Unfortunately, in the middle of the night, their oil lantern was knocked over—setting the basement ablaze. It claimed each of their lives either by the fire itself or because of smoke inhalation. Hannah feared if word got out of what actually happened, he would be in serious trouble. Tale has it that Hannah burned their bodies, so they could never be found. However, that is not the last they have been seen. Apparitions of the slaves have been seen as well as strange whispers and voices. Rumor also says Hannah walks the halls of the home and stands on the balcony.
In the early 1960s, newly divorced Renate Beck lived on the 2900 block of north Delaware Street with her teenage daughter Linda and her mother Lina. Lina, who emigrated from Germany, had moved in with Renate after her husband’s death. She and Renate clashed, making it a very intense household. However, in March 1962, things took a paranormal turn. This is when glasses, dishware, décor, etc. was reported to fly across different rooms—crashing and breaking.
The first night it happened, the three left for a hotel. When they returned the following night, Lina was almost hit by a flying cup and they immediately knew something was not right. The family involved the authorities, who also had empty glasses fly and hit officers as well. It was like someone was throwing these glass items at them, but no one they could see.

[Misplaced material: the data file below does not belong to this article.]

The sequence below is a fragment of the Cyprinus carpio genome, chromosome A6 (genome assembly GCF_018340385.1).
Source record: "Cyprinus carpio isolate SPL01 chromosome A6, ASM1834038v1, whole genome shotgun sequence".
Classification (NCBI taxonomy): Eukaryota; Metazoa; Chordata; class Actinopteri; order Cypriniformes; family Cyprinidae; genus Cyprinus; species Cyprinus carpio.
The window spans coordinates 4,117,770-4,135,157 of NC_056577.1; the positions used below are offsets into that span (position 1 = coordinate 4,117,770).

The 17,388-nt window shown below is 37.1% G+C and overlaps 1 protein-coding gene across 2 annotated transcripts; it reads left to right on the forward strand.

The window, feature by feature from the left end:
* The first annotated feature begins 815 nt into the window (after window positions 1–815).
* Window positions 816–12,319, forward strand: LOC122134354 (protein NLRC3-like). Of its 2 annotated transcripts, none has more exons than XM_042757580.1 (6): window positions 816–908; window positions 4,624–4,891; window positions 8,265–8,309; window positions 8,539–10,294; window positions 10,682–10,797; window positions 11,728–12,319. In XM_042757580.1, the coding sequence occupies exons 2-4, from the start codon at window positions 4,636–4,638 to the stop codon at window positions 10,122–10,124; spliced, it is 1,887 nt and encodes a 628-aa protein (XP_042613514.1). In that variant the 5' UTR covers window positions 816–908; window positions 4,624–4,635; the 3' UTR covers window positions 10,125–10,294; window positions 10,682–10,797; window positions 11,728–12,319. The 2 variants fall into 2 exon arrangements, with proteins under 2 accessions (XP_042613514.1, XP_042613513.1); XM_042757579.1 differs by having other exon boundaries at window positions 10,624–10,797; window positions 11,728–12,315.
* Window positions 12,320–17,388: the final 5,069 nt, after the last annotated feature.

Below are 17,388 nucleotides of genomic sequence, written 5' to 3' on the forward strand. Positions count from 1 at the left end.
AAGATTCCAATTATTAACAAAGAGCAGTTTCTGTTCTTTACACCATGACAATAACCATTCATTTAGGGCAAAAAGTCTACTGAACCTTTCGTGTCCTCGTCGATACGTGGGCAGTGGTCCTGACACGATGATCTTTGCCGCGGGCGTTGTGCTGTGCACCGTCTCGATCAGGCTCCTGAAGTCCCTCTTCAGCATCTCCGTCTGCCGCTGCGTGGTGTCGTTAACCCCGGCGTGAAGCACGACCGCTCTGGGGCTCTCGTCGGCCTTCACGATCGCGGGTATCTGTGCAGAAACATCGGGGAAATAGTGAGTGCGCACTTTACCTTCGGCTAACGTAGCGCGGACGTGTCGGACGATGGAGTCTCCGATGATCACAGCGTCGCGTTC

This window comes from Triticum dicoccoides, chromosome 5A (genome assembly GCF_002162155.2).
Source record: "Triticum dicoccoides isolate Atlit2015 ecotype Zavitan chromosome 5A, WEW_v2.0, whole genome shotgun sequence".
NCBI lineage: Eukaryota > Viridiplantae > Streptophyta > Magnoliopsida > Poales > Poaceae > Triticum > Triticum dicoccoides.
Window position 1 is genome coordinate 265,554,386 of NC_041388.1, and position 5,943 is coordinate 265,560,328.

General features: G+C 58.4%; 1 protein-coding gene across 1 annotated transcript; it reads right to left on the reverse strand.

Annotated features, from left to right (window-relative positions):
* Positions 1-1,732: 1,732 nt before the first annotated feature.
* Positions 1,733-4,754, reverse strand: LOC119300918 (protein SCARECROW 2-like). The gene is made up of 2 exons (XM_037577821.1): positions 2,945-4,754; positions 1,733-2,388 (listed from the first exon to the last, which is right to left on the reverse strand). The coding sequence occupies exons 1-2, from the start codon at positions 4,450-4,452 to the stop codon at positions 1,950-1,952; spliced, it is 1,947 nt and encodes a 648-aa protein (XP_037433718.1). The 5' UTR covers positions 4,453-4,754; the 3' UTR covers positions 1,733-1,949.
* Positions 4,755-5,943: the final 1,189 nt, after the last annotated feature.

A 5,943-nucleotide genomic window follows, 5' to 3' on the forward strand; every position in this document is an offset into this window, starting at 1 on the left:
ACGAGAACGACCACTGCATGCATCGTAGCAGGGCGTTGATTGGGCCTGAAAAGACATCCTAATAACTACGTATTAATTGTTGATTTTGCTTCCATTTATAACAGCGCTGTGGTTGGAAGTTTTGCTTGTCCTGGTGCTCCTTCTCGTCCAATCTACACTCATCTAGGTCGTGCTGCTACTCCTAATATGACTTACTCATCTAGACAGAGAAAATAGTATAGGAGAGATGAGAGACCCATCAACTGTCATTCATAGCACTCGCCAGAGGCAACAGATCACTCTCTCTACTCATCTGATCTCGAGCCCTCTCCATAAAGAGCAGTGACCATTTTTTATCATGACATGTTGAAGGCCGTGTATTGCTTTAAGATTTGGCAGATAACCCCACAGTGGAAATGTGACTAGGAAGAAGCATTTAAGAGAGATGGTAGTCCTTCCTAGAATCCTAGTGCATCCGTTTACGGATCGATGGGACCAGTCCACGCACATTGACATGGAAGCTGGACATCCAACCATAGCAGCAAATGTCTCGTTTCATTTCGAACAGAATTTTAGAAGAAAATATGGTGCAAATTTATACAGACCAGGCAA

From there, the chaos continued.
Money would go missing out of Renate’s purse and eventually the purse itself went missing. Also, the women had strange bite marks as if a bat had bitten them (which is odd for the middle of the winter). Everything began to subside at the end of the month after Lina was found nearly unconscious on the floor.
Neighbors called the police who then arrived to find her on the floor. An officer stated he had seen her throw an ashtray against the wall and throw over the family’s piano bench. Instead of first taking her to the hospital, she was arrested and sent to jail—under the suspicion that she was causing all of the chaos that ensued over the last month. Renate tried to assure the police it was not her mother, and that Lina was in diabetic shock. She was taken to a hospital and then back to jail. The following day, a judge requested her to have a mental health exam but then said they would drop charges if Lina returned to Germany within 10 days. Police chalked everything up to Lina, however many other reports contradict that information. Many other accounts make it nearly impossible for Lina to have done everything they said she had. In total, there were more than 100 reports of frightening events that occurred, that to this day, have never been explained.